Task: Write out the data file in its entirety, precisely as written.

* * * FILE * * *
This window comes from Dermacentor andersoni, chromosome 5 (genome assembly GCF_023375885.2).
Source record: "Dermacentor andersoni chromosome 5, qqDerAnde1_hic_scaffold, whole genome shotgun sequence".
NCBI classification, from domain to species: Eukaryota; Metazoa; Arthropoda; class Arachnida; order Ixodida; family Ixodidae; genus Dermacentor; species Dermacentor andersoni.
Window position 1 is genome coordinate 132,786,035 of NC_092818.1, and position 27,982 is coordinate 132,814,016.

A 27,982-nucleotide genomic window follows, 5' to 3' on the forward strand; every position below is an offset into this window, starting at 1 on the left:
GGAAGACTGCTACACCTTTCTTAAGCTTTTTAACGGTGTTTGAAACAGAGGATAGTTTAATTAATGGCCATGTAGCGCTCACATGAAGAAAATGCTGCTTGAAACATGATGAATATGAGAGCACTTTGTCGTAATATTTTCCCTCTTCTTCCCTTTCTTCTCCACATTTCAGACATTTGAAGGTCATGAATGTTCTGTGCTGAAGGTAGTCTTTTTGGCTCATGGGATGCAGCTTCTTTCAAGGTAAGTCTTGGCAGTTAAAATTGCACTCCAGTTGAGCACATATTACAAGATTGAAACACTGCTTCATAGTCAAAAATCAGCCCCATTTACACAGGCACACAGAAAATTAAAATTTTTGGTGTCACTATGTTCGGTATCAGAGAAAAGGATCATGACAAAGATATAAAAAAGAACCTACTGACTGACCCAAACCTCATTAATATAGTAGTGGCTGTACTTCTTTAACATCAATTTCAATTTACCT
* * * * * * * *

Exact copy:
This window comes from Dermacentor andersoni, chromosome 5 (genome assembly GCF_023375885.2).
Source record: "Dermacentor andersoni chromosome 5, qqDerAnde1_hic_scaffold, whole genome shotgun sequence".
NCBI classification, from domain to species: Eukaryota; Metazoa; Arthropoda; class Arachnida; order Ixodida; family Ixodidae; genus Dermacentor; species Dermacentor andersoni.
Window position 1 is genome coordinate 132,786,035 of NC_092818.1, and position 27,982 is coordinate 132,814,016.

A 27,982-nucleotide genomic window follows, 5' to 3' on the forward strand; every position below is an offset into this window, starting at 1 on the left:
GGAAGACTGCTACACCTTTCTTAAGCTTTTTAACGGTGTTTGAAACAGAGGATAGTTTAATTAATGGCCATGTAGCGCTCACATGAAGAAAATGCTGCTTGAAACATGATGAATATGAGAGCACTTTGTCGTAATATTTTCCCTCTTCTTCCCTTTCTTCTCCACATTTCAGACATTTGAAGGTCATGAATGTTCTGTGCTGAAGGTAGTCTTTTTGGCTCATGGGATGCAGCTTCTTTCAAGGTAAGTCTTGGCAGTTAAAATTGCACTCCAGTTGAGCACATATTACAAGATTGAAACACTGCTTCATAGTCAAAAATCAGCCCCATTTACACAGGCACACAGAAAATTAAAATTTTTGGTGTCACTATGTTCGGTATCAGAGAAAAGGATCATGACAAAGATATAAAAAAGAACCTACTGACTGACCCAAACCTCATTAATATAGTAGTGGCTGTACTTCTTTAACATCAATTTCAATTTACCT